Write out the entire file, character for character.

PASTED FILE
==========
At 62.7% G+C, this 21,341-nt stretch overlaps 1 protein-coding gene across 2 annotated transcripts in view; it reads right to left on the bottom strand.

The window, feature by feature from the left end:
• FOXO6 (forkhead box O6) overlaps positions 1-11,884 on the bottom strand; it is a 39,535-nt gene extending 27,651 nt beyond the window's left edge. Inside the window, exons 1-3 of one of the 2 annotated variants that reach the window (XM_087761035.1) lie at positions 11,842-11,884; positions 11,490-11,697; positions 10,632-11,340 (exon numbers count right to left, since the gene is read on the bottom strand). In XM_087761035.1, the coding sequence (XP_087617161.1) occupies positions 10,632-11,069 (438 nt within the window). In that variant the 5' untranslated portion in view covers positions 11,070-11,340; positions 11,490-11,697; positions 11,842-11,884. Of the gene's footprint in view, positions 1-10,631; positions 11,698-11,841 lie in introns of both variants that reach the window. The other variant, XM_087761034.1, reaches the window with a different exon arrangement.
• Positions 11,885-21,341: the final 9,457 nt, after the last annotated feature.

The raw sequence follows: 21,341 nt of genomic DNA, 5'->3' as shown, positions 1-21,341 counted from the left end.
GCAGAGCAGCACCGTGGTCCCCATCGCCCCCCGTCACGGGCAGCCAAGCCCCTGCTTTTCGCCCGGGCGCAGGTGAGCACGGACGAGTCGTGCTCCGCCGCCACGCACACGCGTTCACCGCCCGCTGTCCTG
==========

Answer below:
At 62.7% G+C, this 21,341-nt stretch overlaps 1 protein-coding gene across 2 annotated transcripts in view; it reads right to left on the bottom strand.

The window, feature by feature from the left end:
• FOXO6 (forkhead box O6) overlaps positions 1-11,884 on the bottom strand; it is a 39,535-nt gene extending 27,651 nt beyond the window's left edge. Inside the window, exons 1-3 of one of the 2 annotated variants that reach the window (XM_087761035.1) lie at positions 11,842-11,884; positions 11,490-11,697; positions 10,632-11,340 (exon numbers count right to left, since the gene is read on the bottom strand). In XM_087761035.1, the coding sequence (XP_087617161.1) occupies positions 10,632-11,069 (438 nt within the window). In that variant the 5' untranslated portion in view covers positions 11,070-11,340; positions 11,490-11,697; positions 11,842-11,884. Of the gene's footprint in view, positions 1-10,631; positions 11,698-11,841 lie in introns of both variants that reach the window. The other variant, XM_087761034.1, reaches the window with a different exon arrangement.
• Positions 11,885-21,341: the final 9,457 nt, after the last annotated feature.

The raw sequence follows: 21,341 nt of genomic DNA, 5'->3' as shown, positions 1-21,341 counted from the left end.
GCAGAGCAGCACCGTGGTCCCCATCGCCCCCCGTCACGGGCAGCCAAGCCCCTGCTTTTCGCCCGGGCGCAGGTGAGCACGGACGAGTCGTGCTCCGCCGCCACGCACACGCGTTCACCGCCCGCTGTCCTG